Lilly Baumann is one of fourteen First Year students from Kalamazoo College to visit our farm last Fall as a part of a service-learning project sponsored by the Mary Jane Underwood Stryker Center for Civic Engagement. After helping us select and save tomato seeds, Lilly researched the history of tomatoes and their travels around the globe. We currently have twenty-six varieties of tomatoes started in flats, ranging from big pink-fruited sandwich tomatoes to yellow and black cherry tomatoes. We are even growing a hollow tomato that is perfect for stuffing! It’s going to be a couple of months before these plants bear their lovely fruit; in the meantime, enjoy Lilly’s post and ponder her questions about the importance of understanding the cultural history of the food we eat.
Our current industrialized food system distances us from our food, not allowing us to understand how it was grown, where it came from, or the impact it had on the people and environment around it. Because of this distance, it is difficult to have respect for the food that we eat, which allows us to feel more emotionally and spiritually connected to the food we eat. Growing our own food, or being aware of where our food is coming from, by buying from small local farms such as Harvest of Joy Farm, can help us to deepen our connection with our food. When I visited the farm, I was amazed to see the variety of plants they had. By helping with some of the processes around the farm, harvesting and saving seeds, I felt a deeper appreciation for the food and the work that goes into growing and harvesting it. It is also important to look at the origins of these foods and understand the cultural significance these foods had for the people who first grew them. By building this understanding of our food and becoming more deeply connected with it can help us to enjoy our food better, as we gain a respect for the plant, the ground it grew in and the people who grew it.
One plant that has an interesting origin story is the tomato. When you think of tomatoes, what country do you think of? Italy, right? While Italy was one of the first countries in the west to popularize tomatoes, they are originally from South America, in the Andes Mountains region, most likely, Peru. The origin story of tomatoes is a bit complicated, and there is not much information about the original cultivators of tomatoes. It is thought that they were first cultivated by the Mayans in Mexico, but there is not much information about how they were cultivated or the cultural significance they had for the Mayans. Most of the earliest documentations of people eating tomatoes come from Italy in the 1500s. It is most likely that they were brought to Europe from South America or Mexico by Spanish explorers.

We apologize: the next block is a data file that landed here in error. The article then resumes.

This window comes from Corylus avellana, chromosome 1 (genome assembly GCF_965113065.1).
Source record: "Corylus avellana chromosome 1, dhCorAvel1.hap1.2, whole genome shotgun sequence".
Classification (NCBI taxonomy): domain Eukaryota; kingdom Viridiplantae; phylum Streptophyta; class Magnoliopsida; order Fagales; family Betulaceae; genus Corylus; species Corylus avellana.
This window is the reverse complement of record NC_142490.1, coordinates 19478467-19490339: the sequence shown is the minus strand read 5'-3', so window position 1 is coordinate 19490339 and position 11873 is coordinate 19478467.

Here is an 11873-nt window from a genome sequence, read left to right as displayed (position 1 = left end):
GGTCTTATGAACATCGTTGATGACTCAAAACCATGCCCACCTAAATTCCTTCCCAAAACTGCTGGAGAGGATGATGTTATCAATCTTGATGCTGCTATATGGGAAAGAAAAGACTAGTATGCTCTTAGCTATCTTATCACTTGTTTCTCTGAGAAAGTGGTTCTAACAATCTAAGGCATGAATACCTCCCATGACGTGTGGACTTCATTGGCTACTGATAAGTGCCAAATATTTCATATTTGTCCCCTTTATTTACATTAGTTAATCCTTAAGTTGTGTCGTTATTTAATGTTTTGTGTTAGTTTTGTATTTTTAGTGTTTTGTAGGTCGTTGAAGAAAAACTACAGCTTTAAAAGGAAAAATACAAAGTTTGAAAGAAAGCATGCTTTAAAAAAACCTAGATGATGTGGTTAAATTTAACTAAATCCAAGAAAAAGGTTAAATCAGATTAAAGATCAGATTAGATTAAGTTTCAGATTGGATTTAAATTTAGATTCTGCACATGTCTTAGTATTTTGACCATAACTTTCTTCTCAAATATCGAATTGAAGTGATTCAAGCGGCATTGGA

When the tomato was brought back to Spain, it was recognized to be a part of the nightshade family, and therefore many people were skeptical about eating it at first. The Italians were some of the first people to start cooking and eating tomatoes, as they started to prepare tomatoes as they would eggplant, also a nightshade. This idea then spread to other parts of Europe such as France and Spain. Tomatoes were brought back to the Americas by the European settlers, but they were not eaten until much later, as many people feared that they were poisonous, similar to other nightshades such as mandrakes. However, tomatoes were grown as decorations in the 1700s. It is thought that Thomas Jefferson was one of the first people to promote eating tomatoes in the United States, after eating them while in France. In the early 1800s, more people began eating tomatoes, as more areas in the U.S. became heavily influenced by various European cultures, such as the French influence in New Orleans. Tomatoes were most often eaten in a processed form, such as ketchup, because people still feared that they were poisonous. Now, it is known that tomatoes are not poisonous, and they have become the one of the most widely produced crop in the U.S., second only to corn; however, still 75% of the tomatoes we consume are processed, whether that be canned, condensed, or ketchup.
While researching the history of tomatoes can help us to understand them better, it is still hard to become more deeply connected with them, as there are many gaps in the tomato’s story, such as its significance in Mayan culture when it was first being cultivated, or how they were used by the original cultivators. It is also interesting to note the amount of processed tomatoes Americans eat, as opposed to fresh. How can we become more connected to our food if it is so highly processed? Not only are we not aware of how tomatoes are grown or who is growing and picking them, an additional level of distance is added when the produce is processed, taking it further from its original form.
What do you think about the distance our food system create between us and our food? Should we have a better understanding of the origins of our food and their cultural significance? What are ways in which you minimize this distance?